I’m an attorney and a legal editor living in the beautiful state of Oregon. I started working on my genealogy in 2010. This journey has taken a lot of twists and turns – not the least of which was uncovering the “fact” that my last name may not be what I thought it was (you’ll have to read my blog to learn the whole story!). Along the way I’ve learned that I’m descended from two remarkable and heroic women – Anne Hutchinson and Mary Dyer; I’ve traced one line back to the Mayflower (jackpot!); I’ve found ancestors who’ve fought in the Revolutionary War, the Civil War, and WWII; I’ve learned that my ancestors were hard workers – whether they were in the iron mines in Michigan, a blacksmith shop in Vermont, or farmers tilling the land in Vermont, Massachusetts, Kansas, and Oregon; and I’ve uncovered some ancestors with questionable histories as well. It’s all part of the package.

Since I started this blog I’ve connected with someone whose grandfather served with my grandfather in a remote region of India during WWII.  I’ve discovered cousins all over the East Coast and found one just a few miles down the road from me that I’d never met before. My family has gotten much larger thanks to this little blog. My entries may be few and far between, but I hope you’ll enjoy reading it when I do find something new to write about.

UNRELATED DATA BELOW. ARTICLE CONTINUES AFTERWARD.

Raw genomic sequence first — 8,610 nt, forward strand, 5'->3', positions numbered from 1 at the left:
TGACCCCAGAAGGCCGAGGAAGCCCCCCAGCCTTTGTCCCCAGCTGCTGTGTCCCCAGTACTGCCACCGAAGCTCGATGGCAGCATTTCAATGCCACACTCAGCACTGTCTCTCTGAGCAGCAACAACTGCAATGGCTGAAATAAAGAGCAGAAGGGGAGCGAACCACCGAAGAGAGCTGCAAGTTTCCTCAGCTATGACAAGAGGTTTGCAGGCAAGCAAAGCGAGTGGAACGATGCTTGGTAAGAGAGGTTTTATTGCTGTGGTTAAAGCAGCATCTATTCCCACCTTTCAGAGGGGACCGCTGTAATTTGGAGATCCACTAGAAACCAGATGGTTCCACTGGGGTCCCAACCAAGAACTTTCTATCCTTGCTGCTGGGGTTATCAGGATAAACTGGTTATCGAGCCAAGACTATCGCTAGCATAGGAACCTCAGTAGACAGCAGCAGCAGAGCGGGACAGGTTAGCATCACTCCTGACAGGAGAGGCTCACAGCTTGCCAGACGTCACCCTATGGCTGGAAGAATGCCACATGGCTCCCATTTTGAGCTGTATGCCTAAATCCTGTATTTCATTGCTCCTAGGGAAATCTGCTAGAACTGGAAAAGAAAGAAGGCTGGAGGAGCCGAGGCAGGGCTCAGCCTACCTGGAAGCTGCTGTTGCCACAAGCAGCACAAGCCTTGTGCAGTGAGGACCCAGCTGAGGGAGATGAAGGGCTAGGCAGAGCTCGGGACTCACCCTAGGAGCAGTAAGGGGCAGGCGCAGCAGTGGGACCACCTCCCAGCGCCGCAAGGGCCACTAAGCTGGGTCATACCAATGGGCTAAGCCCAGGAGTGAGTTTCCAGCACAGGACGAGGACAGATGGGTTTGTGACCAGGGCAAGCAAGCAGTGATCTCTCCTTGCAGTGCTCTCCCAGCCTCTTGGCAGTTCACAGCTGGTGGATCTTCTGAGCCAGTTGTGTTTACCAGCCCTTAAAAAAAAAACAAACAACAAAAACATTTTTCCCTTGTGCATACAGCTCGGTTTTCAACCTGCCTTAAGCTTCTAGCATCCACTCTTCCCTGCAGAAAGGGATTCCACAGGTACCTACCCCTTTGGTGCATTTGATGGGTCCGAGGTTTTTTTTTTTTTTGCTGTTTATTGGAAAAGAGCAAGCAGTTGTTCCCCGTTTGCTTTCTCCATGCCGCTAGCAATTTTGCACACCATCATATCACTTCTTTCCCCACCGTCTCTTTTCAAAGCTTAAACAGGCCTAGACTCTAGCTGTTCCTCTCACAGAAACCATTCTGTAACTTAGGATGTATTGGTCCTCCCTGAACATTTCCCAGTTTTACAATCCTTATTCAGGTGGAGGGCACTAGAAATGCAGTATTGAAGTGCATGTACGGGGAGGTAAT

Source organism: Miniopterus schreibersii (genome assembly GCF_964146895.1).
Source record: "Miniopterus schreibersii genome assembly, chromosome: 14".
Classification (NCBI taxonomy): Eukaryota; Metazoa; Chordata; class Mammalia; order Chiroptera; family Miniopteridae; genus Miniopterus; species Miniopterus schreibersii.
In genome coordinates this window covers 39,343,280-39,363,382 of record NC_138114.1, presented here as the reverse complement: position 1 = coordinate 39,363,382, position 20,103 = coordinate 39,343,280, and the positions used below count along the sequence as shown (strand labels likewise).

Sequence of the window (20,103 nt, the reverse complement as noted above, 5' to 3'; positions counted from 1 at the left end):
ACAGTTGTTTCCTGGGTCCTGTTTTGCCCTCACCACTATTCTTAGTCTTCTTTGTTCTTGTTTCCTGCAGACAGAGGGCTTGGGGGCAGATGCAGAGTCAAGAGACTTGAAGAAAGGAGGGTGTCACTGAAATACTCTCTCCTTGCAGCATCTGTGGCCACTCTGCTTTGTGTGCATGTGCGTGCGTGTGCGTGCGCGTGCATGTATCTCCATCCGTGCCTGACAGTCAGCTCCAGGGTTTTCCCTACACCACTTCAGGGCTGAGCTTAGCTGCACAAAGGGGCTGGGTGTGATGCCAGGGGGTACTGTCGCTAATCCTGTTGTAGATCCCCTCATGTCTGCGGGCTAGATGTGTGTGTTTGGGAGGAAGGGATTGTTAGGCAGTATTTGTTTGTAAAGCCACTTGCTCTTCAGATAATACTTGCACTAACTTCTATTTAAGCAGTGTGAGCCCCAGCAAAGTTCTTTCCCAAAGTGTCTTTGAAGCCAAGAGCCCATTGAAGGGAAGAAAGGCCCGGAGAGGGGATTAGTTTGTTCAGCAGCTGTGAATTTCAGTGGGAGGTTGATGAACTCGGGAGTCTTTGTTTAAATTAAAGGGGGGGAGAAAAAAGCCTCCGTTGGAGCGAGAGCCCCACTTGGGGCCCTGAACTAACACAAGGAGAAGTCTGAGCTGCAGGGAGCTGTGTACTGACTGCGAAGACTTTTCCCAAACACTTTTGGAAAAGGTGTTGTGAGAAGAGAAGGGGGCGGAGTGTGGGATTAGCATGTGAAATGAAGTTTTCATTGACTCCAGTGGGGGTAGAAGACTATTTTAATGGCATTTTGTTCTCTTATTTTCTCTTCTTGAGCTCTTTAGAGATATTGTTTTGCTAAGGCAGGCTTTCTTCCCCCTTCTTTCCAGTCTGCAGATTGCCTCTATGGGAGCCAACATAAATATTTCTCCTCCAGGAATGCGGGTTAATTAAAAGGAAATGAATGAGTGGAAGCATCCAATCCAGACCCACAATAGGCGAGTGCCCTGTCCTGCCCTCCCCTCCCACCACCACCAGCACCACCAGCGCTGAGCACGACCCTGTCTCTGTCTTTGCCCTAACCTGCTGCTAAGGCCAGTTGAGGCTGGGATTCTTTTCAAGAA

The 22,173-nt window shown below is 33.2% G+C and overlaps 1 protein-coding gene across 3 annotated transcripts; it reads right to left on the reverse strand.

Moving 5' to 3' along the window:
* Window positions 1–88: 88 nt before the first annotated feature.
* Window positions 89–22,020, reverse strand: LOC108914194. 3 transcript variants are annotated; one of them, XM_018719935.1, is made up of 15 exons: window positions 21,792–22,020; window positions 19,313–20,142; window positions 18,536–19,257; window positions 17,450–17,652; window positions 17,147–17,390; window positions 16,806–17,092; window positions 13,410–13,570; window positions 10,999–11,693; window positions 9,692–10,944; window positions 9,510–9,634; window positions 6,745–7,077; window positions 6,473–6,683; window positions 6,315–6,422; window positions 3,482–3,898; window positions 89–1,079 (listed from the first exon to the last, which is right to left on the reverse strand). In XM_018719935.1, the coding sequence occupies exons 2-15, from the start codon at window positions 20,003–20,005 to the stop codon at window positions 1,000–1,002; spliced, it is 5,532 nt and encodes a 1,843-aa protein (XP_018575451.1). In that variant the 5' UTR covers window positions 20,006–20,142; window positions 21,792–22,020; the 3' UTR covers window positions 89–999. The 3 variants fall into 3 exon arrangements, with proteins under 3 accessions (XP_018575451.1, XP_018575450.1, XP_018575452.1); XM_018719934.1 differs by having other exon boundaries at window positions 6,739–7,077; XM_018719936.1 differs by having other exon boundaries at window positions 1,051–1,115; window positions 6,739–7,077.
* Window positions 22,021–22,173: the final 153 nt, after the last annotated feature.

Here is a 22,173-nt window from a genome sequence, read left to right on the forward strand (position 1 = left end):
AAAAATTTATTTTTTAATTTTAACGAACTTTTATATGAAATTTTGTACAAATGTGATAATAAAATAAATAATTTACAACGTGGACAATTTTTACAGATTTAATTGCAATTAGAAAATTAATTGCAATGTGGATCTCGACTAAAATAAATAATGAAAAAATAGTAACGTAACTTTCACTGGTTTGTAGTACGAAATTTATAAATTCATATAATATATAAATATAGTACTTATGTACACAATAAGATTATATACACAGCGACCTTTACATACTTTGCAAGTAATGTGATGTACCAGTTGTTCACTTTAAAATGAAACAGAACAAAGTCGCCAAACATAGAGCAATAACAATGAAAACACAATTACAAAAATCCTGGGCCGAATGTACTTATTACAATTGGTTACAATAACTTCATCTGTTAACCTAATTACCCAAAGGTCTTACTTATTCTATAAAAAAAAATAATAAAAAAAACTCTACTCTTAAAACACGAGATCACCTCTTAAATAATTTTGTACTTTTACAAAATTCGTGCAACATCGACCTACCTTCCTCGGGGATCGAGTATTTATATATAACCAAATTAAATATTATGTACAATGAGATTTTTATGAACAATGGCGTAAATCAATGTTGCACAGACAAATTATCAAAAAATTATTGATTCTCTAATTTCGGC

Here are some of the many surnames I’m researching:

Arnold – Banks – Bernard – Bliven – Blodgett – Bowker – Brigham – Buell – Bugbee – Burlingame – Carruth – Chase – Crandall – Dyer – Edwards – Fisk – Fuller (of the Mayflower Fullers) – Grout – Hilton – Hubbard – Hutchinson – Jacobs (well, not really, turns out we’re really Hovers – or Hubers – or Hoovers….) – Kelley – Mattson – Oakes – Patterson – Peak/Peake – Pollard – Rowe – Rowley – Seeley – Tenney – Warner.


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  1. Hello!
    My name is John Prugh and we are cousins with Cyrus Jacobs as our nearest common ancestor. I’m related through his daughter Miriam, who marries, as his second wife, William P. Armington. The DNA results from the Jacobs men and your results were more than a little distressing as our original paper path back to Nicholas had no fatal flaws and fit the very typical migration pattern to Chester, Vermont. So I’d love to start a dialogue you and the rest of us who had to prune a large limb off our family trees. I doubt that my y-DNA test will be very helpful as I’m connected through my great grandmother, but I’m certainly willing to share information and I just mailed in my mitochondrial and autosomal samples so maybe there are clues in the latter.

    Anyway, in case the technology doesn’t port my e-mail address, you may contact me at johnmprugh@gmail.com.

    Happy hunting!

    John M Prugh


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